Bhagwan Shiv (Lord Shiva)

Shiva (Śiva/ˈʃɪvə/ About this sound listen  meaning "The Auspicious One"), also known as Parameshwara (the Supreme God),[1] MahadevaMahesh("Great God") or Bholenath ("Simple Lord"), is a popular Hindu deity and considered as the Supreme God within Shaivism, one of the three most influential denominations in Hinduism.[2][3] Shiva is regarded as one of the primary forms of God, such as one of the five primary forms of God in theSmarta tradition,[2] and "the Destroyer" or "the Transformer"[4] among the Trimurti, the Hindu Trinity of the primary aspects of the divine. Shiva is also regarded as the patron god of yoga and arts.[5][6][7]

Shiva is usually worshiped in the aniconic form of Lingam.[8][9][10] Shiva of the highest level is limitless, transcendent, unchanging and formless.[11][12][13][14][15] However, Shiva also has many benevolent and fearsome forms.[16] In benevolent aspects, he is depicted as an omniscientYogi who lives an ascetic life on Mount Kailash,[4] as well as a householder with wife Parvati and His three children, Ganesha,Kartikeya andAsokaSundari or as the Cosmic Dancer.(AshokaSundari daughter of Shiva is not longer known in some places and beliefs because she is not mention in any puranas but in Padma Purana [17] [18],there is relevant proof of Asoka Sundari which is mention about her presence).In fierce aspects, he is often depicted slaying demons. The most recognizable iconographical attributes of the god are a third eye on his forehead, a snake around his neck, the crescent moon adorning and the river Ganga flowing from his matted hair, the trishula as his weapon and the damaru as his instrument.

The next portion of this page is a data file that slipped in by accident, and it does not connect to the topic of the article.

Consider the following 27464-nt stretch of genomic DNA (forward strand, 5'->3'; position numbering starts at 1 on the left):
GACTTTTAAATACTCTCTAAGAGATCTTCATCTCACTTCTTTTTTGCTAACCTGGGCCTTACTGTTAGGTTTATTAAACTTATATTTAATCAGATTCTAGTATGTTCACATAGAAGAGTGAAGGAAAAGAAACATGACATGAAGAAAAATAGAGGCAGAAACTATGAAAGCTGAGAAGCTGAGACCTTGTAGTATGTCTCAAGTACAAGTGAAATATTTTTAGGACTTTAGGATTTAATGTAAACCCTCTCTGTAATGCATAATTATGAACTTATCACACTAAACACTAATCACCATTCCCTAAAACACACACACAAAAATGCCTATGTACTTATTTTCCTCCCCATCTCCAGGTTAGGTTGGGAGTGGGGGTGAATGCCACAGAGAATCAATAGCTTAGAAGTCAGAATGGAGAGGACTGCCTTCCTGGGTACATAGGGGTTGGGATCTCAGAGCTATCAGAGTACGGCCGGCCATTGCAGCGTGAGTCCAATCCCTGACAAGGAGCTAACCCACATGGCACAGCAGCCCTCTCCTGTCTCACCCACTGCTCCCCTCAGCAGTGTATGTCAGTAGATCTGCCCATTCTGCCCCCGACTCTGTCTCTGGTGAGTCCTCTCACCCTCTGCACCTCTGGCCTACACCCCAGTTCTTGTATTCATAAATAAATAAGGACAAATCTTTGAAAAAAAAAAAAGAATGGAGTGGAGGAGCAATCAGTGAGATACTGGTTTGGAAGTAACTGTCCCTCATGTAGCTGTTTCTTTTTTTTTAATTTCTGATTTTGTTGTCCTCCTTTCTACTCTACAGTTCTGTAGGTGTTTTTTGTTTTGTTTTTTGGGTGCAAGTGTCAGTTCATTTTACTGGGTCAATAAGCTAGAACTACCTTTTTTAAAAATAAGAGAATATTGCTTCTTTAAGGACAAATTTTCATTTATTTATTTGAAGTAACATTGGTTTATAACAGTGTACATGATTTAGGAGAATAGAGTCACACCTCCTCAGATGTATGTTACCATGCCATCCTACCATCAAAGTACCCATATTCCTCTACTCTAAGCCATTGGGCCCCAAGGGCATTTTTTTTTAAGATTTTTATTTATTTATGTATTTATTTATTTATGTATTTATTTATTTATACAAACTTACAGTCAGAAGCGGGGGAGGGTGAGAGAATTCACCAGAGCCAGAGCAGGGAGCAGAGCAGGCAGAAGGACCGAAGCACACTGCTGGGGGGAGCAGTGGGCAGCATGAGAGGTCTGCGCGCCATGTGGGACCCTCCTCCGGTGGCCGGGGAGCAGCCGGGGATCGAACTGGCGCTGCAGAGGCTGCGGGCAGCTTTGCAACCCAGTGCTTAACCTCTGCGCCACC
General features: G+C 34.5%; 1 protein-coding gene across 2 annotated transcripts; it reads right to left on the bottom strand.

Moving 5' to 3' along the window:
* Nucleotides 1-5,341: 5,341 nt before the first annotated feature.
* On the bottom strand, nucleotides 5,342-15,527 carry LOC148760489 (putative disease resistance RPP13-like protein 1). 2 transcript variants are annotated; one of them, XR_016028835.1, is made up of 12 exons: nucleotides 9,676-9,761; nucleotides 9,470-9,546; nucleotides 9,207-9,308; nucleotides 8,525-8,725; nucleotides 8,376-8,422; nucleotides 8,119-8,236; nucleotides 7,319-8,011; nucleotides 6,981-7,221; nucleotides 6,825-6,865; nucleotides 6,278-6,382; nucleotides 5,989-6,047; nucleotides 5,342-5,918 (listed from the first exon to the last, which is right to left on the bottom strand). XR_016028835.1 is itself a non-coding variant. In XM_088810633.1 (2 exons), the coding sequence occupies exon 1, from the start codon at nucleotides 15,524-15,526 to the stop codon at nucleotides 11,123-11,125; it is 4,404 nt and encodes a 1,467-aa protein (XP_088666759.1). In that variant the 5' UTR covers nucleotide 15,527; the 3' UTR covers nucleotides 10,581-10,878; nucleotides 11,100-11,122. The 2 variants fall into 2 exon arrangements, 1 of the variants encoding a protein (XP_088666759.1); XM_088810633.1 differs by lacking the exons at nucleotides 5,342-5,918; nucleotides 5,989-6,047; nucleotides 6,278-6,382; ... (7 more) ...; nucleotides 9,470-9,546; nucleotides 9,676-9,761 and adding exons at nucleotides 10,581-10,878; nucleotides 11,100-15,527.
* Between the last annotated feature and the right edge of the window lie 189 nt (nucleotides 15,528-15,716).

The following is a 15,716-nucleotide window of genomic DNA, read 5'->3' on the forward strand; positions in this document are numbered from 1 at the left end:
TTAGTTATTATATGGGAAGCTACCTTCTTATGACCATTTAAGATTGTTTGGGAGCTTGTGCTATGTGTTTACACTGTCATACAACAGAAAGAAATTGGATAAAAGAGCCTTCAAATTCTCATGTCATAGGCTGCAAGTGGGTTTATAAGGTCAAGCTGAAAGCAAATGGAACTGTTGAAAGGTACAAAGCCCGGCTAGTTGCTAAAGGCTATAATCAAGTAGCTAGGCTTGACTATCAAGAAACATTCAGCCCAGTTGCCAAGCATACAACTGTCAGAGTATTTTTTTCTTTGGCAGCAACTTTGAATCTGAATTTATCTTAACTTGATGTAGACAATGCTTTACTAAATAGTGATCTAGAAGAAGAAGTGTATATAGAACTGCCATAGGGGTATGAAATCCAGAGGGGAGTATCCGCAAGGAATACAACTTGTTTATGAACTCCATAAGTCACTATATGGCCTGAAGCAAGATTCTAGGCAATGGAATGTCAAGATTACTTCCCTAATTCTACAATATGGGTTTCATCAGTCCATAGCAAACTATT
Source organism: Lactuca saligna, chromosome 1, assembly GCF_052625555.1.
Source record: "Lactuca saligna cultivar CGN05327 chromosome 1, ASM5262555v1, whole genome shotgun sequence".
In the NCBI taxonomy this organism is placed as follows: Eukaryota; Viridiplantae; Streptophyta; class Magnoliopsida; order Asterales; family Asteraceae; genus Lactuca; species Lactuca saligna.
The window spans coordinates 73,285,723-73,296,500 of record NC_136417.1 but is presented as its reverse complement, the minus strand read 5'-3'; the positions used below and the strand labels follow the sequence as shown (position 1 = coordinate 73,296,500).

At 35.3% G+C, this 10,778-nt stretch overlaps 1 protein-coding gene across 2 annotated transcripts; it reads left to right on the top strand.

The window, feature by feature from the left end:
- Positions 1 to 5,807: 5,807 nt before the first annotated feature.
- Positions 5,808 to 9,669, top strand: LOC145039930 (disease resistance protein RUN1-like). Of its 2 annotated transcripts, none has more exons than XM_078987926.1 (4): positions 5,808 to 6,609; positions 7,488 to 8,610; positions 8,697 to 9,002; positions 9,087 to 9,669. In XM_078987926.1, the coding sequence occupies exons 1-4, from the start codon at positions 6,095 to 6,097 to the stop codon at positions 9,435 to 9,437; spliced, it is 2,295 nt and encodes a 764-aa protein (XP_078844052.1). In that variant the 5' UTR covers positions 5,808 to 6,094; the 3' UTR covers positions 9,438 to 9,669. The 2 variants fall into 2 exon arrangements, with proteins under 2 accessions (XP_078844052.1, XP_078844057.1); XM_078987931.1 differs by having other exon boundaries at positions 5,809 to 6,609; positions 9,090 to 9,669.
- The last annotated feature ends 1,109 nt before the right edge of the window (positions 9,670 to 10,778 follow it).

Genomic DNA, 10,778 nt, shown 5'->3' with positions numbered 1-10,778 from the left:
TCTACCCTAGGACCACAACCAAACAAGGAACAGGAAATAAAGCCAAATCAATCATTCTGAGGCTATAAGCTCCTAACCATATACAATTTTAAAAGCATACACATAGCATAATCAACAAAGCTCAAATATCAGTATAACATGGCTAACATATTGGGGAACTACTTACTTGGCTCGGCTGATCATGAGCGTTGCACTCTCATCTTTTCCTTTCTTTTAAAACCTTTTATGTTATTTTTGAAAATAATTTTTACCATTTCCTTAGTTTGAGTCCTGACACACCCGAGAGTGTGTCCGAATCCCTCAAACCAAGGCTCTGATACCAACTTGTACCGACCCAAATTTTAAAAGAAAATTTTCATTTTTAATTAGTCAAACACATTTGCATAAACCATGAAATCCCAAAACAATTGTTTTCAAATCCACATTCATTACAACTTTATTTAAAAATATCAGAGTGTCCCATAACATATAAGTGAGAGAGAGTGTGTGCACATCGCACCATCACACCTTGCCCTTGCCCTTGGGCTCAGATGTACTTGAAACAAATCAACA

Shiva as we know him today shares features with the Vedic god Rudra. Historians have also suggested that worship of Shiva existed in pre-Vedic times, but not all historians agree on this.

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